After running the Pitest mutation coverage goal with incremental analysis enabled, you can see it took us two minutes and 28 seconds instead of two hours to complete the mutation testing process.
So with incremental analysis enabled, you can always run mutation testing to diagnose your test’s quality of your newly written functionality.
Pitest with SCM
Another option to speed up the mutation testing process is to run the
By default, it will only analyze files that are ADDED or MODIFIED in your project’s VCS. This way, Pitest can only check the mutation coverage of the classes that have been changed before pushing the code to the repository. This goal uses the Maven SCM plugin, which allows you to interact with VCS. By default, this goal works for local changes, and if you want to analyze the files that were added and modified in the last commit, you’ll need to set the option
analyzeLastCommit to true. This can be useful when Pitest is run on a continuous integration machine.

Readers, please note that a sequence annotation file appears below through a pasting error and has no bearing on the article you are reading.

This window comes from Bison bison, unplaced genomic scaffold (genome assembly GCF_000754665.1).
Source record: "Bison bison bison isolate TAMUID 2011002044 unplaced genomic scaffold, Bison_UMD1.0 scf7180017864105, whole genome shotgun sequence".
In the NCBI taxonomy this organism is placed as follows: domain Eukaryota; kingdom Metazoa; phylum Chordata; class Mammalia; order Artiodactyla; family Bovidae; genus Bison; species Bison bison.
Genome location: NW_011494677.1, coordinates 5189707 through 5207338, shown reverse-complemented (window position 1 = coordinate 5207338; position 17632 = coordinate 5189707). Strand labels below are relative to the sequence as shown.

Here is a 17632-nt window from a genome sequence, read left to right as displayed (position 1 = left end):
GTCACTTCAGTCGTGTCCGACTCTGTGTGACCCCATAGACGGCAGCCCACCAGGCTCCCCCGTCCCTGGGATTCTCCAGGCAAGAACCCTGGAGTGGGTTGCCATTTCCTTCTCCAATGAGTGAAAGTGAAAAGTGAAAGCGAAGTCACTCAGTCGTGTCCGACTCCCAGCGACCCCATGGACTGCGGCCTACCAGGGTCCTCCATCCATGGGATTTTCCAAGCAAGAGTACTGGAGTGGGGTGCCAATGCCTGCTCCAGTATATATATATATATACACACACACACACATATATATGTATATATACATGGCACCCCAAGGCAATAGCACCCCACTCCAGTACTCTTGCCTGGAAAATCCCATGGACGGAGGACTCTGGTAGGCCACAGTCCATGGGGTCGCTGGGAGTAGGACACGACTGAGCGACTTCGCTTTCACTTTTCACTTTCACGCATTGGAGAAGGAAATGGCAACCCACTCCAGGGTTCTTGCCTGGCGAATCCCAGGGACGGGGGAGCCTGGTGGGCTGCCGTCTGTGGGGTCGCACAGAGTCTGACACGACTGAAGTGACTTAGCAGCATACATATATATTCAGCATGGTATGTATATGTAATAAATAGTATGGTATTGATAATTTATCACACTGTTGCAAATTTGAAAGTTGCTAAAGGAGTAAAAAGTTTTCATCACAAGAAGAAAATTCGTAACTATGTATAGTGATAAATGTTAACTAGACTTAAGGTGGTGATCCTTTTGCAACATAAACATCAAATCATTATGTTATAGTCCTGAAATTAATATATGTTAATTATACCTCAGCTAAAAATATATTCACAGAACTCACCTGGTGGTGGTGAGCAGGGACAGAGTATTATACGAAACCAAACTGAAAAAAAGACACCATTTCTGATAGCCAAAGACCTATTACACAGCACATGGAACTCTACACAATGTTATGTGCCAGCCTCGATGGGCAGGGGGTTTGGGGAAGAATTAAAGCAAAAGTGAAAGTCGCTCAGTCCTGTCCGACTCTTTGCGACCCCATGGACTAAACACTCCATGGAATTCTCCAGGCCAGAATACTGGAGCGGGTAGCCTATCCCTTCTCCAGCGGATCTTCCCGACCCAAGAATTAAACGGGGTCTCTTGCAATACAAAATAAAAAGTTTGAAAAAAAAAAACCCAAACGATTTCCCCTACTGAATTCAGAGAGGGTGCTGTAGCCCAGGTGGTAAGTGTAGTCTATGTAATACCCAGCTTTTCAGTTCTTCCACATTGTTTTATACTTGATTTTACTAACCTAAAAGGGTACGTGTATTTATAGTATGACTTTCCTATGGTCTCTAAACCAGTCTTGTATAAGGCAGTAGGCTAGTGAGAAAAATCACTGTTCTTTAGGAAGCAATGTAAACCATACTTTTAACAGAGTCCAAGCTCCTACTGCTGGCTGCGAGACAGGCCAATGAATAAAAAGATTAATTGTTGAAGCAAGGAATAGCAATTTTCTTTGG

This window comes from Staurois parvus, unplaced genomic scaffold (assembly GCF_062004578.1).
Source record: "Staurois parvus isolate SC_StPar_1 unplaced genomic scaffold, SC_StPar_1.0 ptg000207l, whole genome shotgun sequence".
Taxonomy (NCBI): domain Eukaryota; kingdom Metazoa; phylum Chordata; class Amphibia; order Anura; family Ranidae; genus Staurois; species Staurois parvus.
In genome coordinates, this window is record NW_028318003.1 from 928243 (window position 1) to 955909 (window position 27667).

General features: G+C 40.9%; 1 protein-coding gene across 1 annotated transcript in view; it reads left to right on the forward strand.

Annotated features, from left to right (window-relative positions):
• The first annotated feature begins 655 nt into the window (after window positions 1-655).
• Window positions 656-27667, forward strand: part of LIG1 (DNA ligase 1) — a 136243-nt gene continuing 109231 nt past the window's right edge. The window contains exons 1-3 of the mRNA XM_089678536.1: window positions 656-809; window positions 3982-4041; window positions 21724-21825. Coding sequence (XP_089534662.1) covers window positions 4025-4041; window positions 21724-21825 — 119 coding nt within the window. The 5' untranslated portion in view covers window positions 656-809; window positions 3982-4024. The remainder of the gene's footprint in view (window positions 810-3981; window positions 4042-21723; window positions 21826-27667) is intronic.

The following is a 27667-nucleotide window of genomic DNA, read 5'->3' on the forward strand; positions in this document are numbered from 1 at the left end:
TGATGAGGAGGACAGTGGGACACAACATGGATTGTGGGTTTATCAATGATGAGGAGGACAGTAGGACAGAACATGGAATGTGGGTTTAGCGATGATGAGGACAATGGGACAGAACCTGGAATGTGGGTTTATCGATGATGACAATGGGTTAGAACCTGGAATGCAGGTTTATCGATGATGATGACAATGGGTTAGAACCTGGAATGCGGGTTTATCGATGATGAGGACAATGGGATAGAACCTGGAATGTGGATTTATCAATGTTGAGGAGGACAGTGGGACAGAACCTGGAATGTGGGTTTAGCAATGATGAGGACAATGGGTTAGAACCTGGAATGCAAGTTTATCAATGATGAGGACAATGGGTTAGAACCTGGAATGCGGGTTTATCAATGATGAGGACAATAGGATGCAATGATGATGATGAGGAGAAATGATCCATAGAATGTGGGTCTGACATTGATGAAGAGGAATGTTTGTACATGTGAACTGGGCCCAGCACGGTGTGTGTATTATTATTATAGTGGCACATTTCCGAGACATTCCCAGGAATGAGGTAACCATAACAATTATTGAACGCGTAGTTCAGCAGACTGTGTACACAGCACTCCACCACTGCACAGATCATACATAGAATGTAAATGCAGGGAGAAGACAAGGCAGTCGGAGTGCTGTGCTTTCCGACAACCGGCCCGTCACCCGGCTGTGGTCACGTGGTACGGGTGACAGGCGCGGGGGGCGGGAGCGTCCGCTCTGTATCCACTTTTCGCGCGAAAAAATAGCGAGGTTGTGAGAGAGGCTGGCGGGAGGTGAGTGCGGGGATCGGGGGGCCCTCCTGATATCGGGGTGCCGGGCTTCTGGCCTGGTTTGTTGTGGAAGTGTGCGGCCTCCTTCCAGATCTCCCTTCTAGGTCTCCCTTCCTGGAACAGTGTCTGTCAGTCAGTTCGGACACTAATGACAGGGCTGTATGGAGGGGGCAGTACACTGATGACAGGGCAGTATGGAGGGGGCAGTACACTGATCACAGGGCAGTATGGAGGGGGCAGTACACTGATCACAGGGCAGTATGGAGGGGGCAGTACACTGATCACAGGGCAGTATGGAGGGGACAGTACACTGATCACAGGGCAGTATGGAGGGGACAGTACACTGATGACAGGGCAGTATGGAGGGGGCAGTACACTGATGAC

Pitest also provides
destinationBranch options if you want to analyze the changes between two branches.
Maven muti-module support
The scm mutation testing and incremental analysis in Pitest aren’t supported in a maven multi-module project.
I can run the process on a maven muti-module project(with a very dirty workaround), and then the only thing that I can do is run it and wait for days to complete which, is definitely not practical. Yes, it’s not a typo! Literally days for it to complete the process when I am working on a very large entreprise codebase!
I didn’t try out these tools, but they’re known in the tech community.
In this post, I attempted to clarify how concepts of code coverage and mutation testing complement each other to create a solid suite of test. It is not enough to have a high code coverage percentage. That doesn’t mean the code is well tested. However, mutation testing won’t properly work if you don’t have a high level of coverage because the test won’t detect some of the changes made to the program. We’ve also seen some of the challenges that you may face when trying to integrate mutation testing in the real world.
If you happen to find these articles useful, you can buy me a coffee.